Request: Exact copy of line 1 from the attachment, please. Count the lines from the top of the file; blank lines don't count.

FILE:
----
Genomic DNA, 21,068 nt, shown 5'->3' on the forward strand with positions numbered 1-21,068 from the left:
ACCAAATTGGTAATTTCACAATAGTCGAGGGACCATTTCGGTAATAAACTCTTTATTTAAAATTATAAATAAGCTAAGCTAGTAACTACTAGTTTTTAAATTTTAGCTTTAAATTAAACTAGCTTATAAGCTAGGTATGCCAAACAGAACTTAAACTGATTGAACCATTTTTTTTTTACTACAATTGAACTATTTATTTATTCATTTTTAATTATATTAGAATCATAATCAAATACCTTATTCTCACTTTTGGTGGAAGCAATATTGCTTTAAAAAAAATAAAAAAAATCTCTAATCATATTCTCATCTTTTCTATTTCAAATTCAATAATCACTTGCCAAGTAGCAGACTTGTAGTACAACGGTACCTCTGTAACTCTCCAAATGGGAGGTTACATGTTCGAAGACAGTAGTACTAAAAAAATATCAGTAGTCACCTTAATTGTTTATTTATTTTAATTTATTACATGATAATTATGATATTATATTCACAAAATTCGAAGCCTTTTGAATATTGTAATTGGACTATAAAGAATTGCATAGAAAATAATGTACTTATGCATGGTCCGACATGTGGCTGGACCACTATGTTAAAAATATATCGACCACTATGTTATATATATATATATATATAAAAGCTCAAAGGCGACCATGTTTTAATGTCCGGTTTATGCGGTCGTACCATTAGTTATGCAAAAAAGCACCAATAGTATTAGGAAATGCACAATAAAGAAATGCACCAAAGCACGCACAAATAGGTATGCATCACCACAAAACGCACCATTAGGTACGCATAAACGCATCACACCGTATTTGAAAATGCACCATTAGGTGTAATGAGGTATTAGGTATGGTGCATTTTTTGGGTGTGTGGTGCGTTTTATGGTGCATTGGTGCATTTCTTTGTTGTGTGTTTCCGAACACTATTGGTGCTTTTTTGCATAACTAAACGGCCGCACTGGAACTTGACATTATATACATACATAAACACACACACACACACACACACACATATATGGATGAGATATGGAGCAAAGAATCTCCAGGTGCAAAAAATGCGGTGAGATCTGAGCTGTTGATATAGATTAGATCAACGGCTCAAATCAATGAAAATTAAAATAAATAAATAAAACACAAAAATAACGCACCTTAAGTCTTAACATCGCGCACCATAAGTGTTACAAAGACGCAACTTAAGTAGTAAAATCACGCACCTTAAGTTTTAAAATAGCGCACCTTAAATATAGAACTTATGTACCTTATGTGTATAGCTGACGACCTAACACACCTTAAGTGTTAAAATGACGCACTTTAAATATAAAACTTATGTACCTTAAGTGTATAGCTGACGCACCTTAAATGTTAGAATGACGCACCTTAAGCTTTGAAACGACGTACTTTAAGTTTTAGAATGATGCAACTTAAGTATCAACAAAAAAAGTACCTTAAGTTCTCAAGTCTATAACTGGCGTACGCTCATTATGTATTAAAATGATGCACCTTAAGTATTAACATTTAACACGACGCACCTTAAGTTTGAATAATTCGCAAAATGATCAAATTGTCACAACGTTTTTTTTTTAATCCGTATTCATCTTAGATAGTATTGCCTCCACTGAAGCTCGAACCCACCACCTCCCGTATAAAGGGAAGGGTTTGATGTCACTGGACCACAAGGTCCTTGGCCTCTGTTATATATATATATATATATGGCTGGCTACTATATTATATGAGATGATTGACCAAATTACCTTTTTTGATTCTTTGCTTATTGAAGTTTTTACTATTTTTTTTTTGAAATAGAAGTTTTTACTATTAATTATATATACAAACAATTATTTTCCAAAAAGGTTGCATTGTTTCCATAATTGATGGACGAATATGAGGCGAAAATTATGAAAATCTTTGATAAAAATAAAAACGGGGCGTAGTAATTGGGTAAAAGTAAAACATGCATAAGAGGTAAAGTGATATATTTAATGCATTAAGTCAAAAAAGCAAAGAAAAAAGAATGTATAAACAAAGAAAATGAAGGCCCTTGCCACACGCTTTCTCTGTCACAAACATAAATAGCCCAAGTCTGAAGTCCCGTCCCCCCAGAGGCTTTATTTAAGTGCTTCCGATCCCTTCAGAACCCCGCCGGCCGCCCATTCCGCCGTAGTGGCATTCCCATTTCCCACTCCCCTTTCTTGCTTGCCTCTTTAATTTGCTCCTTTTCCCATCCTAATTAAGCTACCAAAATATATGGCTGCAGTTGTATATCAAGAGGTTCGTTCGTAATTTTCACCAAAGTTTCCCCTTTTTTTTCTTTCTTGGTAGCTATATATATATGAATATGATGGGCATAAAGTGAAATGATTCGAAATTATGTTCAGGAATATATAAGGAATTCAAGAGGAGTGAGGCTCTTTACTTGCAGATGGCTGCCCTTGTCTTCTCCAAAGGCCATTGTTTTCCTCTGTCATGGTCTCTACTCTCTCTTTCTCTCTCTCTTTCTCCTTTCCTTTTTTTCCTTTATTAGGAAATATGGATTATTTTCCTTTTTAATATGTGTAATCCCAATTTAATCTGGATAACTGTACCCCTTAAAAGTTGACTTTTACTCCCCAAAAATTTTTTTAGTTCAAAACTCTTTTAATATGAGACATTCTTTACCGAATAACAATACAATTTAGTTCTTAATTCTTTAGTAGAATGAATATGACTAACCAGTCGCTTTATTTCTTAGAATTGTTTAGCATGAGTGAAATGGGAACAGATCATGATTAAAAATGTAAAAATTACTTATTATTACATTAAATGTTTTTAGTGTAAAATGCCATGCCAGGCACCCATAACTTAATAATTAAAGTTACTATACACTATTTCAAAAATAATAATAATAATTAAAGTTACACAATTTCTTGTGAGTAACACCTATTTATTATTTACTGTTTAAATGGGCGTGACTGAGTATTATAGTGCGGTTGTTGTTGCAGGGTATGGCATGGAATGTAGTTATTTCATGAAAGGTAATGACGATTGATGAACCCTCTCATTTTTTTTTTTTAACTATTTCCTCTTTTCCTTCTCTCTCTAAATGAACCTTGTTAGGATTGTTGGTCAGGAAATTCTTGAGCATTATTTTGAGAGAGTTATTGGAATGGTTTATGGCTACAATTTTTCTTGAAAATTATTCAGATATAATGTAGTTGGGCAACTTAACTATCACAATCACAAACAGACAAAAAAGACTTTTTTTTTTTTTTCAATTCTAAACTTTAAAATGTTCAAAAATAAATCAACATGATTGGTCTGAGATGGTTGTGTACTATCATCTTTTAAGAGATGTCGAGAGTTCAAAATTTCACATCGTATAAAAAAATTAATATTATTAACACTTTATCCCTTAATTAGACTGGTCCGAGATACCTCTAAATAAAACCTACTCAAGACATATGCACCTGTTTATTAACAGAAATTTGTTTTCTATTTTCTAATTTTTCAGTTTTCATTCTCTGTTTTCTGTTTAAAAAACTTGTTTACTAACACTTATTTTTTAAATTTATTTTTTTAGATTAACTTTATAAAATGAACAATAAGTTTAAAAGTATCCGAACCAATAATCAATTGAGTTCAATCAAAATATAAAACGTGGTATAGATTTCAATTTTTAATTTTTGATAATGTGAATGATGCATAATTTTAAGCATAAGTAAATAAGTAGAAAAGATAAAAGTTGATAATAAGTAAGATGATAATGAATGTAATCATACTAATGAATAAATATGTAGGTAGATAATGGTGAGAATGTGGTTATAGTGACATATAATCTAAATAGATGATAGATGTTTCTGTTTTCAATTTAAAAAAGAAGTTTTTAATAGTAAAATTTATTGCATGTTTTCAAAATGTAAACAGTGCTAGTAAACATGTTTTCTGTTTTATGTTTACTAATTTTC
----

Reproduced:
Genomic DNA, 21,068 nt, shown 5'->3' on the forward strand with positions numbered 1-21,068 from the left: